(AFP) – Nov 20, 2008
MOGADISHU (AFP) — Russia announced Thursday it would send more warships to combat piracy in the waters around Somalia, as the Saudi owners of the Sirius Star negotiated with the pirates holding their oil tanker.
Admiral Vladimir Vysotsky, the top commander of the Russian navy, made the announcement according to a report by RIA Novosti news agency.
"After the Neustrashimy (Fearless), ships from other fleets of the Russian navy will head to the region," Vysotsky said, referring to a frigate sent to the area in September.
"This is needed because of the situation that has developed in the vicinity of the Horn of Africa and the Gulf of Aden, where Somali pirates have sharply increased their activities," he said, according to RIA Novosti.
The announcement from Moscow was the latest sign of growing international frustration over a situation described by the International Maritime Bureau as "out of control".
Somali pirates who hijacked the Sirius Star said Thursday they wanted 25 million dollars and have set a 10-day deadline.
"We are demanding 25 million dollars from the Saudi owners of the tanker. We do not want long-term discussions to resolve the matter," Mohamed Said told AFP from the ship anchored off the Somali coast.
"The Saudis have 10 days to comply, otherwise we will take action that could be disastrous," Said added, without elaborating.
The company which operates the Sirius Star has remained tight-lipped about the claims of negotiations.
"We cannot confirm, nor deny" reports of negotiations with the hijackers, said Mihir Sapur, the spokesman of Vela International, a subsidiary of Saudi oil giant Saudi Aramco.
But Saudi Arabia's Foreign Minister, Prince Saud al-Faisal, told reporters in Rome on Wednesday: "I know that the owners of the tanker, they are negotiating on the issue."
Seized in the Indian Ocean some 500 miles (800 kilometres) off the east African coast on Saturday, the Sirius Star is now anchored at the Somali pirate lair of Harardhere, according to local officials.
The super-tanker was loaded to capacity with two million barrels of oil when it was seized along with its crew of 25 -- 19 from the Philippines, two from Britain, two from Poland, one Croatian and one Saudi.
It was the largest ship yet taken by Somali pirates and the attack furthest away from Somalia.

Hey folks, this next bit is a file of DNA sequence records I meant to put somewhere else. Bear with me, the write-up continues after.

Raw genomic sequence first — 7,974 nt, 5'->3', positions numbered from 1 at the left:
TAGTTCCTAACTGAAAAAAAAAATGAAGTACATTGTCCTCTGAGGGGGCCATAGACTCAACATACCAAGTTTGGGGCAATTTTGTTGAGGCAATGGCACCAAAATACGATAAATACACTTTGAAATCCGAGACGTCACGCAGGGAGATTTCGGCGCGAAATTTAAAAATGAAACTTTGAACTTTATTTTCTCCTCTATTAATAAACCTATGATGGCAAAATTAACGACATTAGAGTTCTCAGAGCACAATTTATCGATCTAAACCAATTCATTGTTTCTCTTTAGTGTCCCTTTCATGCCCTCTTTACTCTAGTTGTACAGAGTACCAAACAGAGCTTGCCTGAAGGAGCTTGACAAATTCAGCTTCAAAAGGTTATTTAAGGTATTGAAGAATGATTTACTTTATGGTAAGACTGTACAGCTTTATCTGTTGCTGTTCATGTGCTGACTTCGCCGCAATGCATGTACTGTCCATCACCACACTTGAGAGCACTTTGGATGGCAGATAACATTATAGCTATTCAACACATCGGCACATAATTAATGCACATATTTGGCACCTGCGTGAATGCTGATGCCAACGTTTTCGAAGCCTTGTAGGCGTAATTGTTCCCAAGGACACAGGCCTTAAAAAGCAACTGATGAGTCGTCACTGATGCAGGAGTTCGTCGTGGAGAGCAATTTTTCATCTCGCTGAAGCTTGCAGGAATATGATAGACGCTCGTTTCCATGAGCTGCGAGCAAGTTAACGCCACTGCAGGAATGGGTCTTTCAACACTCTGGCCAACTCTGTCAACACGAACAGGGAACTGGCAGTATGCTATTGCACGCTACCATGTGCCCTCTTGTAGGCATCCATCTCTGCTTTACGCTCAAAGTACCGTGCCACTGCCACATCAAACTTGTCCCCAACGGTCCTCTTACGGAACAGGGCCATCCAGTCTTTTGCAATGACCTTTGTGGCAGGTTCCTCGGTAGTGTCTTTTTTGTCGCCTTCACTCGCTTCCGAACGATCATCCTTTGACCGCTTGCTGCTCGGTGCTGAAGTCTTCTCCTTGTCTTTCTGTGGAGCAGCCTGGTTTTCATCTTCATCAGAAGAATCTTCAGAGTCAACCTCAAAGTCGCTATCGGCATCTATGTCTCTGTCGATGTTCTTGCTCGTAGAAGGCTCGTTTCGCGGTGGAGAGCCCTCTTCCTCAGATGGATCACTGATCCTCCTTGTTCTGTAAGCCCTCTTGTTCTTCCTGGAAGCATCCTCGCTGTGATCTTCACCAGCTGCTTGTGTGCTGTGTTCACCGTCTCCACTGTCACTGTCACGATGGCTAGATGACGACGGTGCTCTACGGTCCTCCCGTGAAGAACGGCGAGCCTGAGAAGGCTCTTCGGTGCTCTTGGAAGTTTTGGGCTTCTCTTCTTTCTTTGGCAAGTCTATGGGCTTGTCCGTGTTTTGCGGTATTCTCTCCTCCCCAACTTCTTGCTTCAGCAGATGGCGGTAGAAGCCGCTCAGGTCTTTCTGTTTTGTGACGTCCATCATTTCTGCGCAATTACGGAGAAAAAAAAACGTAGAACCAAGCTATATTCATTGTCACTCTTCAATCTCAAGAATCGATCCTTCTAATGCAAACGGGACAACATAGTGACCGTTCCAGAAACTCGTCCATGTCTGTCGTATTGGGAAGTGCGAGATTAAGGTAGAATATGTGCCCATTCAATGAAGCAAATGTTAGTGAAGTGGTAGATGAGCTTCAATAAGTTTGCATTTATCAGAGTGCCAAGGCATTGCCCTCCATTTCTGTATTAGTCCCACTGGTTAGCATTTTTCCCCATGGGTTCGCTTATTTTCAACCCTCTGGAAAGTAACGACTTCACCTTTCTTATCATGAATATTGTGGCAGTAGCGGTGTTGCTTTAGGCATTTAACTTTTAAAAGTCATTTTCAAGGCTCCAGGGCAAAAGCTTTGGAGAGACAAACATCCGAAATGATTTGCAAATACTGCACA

The Indian frigate INS Tabar, one of dozens of warships from several countries protecting commercial shipping lanes in the Gulf of Aden, sank a Somali pirate ship late Tuesday after coming under fire, navy spokesman Nirad Sinha said.
Pirates use mother ships, generally hijacked trawlers or deep-sea dhows, to tow speedboats from which they launch their attacks with grapnel hooks tied to rope ladders before neutralising the crews at gunpoint.
The incident came as shipping groups reported a new surge in hijackings off Somalia, with three captured since the Sirius Star was taken.
On Wednesday, pirates released another Hong Kong-flagged ship, MV Great Creation, and its 25 crew seized two months ago.
Noel Choong, head of the piracy reporting centre at the IMB in the Malaysian capital Kuala Lumpur, said "the situation is already out of control."
But the United States, which also has warships patrolling off Somalia, said a military approach was not the answer to a surge of piracy off the Horn of Africa.
"You could have all the navies in the world having all their ships out there, you know, it's not going to ever solve this problem," said Pentagon press secretary Geoff Morrell.
"It requires a holistic approach from the international community at sea, ashore, with governance, with economic development," he told reporters.
Morrell said at least 18 ships are currently being held for ransom by Somali pirates, along with 330 mariners taken hostage. This year there have been 95 attempted ship seizures by pirates in the Gulf of Aden, 39 of them successful.
The European Union said Tuesday it would launch its anti-piracy operation -- its first-ever -- off Somalia December 8.
But the piracy threat has already prompted Norwegian shipping company Odfjell to order its ships to use the longer, more expensive but safer route around Cape of Good Hope, thus avoiding the Suez Canal and the Somali coast.
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